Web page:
“Raise your words not your voice. It is the rain that grows flowers not thunder.” ~ Rumi
There was too much activity as Mark Bourne from the dog section of the anti poaching unit came and had breakfast with us and explained what was going on in the park and how they were coping with the poaching threat. The Shikra did not like the very active anti-poaching dog which was a cross between and doberman and a bloodhound so soon flew off to wait for a quieter time to bath. It is remarkable how much work goes into the anti-poaching effort and co-ordination required by ultra-dedicated people to sustain the protection. I have huge respect for the tireless and dangerous work they do to keep the wildlife safe from poachers.
That afternoon we wandered around looking for lions which we found and will be part of the next blog. As the sun started to sink, Pat took us to a site where there were three large pod mahogany trees. They were thought to have been planted many years ago when the traders we coming up from the coast to trade inland with the indigenous tribes and the few pioneers.
“Many travellers wander through Africa. Some leave lasting natural legacies such as beautiful ancient trees. They provide food, shelter and wonder for those who come upon them. They remind us of travellers long gone. These ancient trees are not monuments to egos but sustenance for the future. They talk to the wind, and oh, if only they could only tell us stories of times past!”~ Mike Haworth
We had sundowners under these magnificent trees. This is always a time to reflect on the day’s wanderings while watching the sun paint pinks, mauves and oranges above the distant horizon. As the light fades, the Pearl-spotted owls start their piping whistles and hyaenas whoop in the distance, both signals that the night shift had started.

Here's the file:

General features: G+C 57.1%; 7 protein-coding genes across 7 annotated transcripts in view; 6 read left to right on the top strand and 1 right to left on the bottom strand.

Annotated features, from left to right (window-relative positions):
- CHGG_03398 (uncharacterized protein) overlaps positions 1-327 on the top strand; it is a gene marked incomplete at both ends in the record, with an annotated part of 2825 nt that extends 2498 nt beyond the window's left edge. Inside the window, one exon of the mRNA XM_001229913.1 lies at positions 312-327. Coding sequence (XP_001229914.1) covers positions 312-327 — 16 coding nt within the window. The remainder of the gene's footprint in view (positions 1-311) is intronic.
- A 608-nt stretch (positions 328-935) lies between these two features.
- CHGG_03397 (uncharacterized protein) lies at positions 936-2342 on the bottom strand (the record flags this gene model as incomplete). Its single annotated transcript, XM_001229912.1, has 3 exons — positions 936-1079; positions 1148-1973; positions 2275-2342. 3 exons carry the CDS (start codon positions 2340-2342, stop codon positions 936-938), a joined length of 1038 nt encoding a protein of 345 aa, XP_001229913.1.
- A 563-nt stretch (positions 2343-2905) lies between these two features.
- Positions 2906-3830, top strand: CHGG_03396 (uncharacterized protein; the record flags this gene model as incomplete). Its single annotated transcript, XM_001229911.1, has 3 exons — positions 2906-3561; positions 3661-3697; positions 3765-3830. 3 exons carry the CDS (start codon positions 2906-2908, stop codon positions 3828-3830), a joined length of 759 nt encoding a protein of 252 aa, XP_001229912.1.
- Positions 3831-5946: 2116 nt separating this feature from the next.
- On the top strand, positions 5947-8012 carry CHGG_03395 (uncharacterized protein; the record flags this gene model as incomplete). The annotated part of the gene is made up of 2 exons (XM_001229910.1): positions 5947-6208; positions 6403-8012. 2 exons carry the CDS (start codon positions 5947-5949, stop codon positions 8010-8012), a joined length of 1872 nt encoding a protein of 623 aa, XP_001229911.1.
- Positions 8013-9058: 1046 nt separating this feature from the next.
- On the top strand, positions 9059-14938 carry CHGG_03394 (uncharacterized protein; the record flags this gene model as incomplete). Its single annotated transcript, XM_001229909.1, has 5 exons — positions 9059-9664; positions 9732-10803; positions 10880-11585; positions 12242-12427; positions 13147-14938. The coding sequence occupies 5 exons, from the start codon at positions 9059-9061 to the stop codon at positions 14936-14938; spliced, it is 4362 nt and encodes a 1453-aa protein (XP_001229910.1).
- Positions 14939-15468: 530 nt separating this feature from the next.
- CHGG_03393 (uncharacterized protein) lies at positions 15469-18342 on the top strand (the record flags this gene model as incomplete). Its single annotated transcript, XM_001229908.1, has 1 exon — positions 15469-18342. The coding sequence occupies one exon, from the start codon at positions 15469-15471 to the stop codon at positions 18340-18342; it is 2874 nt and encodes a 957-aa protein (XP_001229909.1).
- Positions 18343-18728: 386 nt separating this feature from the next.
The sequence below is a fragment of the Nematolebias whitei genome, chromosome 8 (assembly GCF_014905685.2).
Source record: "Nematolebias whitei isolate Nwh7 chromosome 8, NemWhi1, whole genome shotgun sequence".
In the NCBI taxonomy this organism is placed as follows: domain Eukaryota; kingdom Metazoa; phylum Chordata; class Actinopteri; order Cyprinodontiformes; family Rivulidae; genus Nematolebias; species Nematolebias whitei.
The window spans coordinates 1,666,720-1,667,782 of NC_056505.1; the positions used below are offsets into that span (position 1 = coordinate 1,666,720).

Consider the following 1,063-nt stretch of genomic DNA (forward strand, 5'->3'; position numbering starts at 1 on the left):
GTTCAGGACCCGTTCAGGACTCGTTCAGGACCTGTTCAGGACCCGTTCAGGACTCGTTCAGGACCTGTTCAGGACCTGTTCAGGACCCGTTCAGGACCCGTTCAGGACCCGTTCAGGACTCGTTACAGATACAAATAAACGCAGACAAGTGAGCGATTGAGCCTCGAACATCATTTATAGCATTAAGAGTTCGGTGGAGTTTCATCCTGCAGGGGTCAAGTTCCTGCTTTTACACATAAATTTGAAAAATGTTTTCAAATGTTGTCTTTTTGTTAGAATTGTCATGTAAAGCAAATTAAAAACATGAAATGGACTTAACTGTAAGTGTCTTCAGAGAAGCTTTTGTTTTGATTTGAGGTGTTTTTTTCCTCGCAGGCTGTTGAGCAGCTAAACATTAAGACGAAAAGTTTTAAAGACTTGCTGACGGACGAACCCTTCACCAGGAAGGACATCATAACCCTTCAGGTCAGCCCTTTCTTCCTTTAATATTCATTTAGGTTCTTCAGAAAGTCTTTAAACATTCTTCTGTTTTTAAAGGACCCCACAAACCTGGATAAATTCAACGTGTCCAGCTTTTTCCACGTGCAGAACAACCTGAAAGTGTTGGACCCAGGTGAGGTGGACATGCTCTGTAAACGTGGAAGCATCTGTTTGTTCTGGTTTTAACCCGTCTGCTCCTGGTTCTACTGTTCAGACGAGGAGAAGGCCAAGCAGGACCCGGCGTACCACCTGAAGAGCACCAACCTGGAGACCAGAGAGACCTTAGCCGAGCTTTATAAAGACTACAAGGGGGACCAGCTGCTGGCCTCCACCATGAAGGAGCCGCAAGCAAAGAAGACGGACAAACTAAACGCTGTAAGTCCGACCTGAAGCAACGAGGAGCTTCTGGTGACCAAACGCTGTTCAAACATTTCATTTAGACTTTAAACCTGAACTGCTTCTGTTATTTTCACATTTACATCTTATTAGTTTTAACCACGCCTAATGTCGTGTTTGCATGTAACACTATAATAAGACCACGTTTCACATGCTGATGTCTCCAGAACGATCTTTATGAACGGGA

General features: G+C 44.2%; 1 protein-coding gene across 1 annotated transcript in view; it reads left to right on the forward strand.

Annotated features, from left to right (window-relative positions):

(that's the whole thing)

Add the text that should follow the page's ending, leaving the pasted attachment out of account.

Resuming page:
We are often quiet for while as the sun is setting – ‘a time when the angels are flying over’. It is a sublime time when you are grateful to be alive and be able to appreciate this beauty.
Once the drinks are packed away and we are on our way, Pat would stop and switch off the vehicle’s engine so that we could we sit quietly in the dark and just listen. Invariably, you look up, and I am always spellbound by the star-filled night sky. This vista always gives me a sense that we are part of a much bigger whole …. it is humbling.
Manyaleti – place of the stars! A wildlife gem off the beaten track. Bushveld where the wildlife is free to roam unrestricted by man’s demarcations. Even the camps are unfenced and rustic, a place where the shroud of urban life falls away effortlessly.” ~ Mike Haworth
Explore, seek to understand, marvel at its interconnectedness and let it be.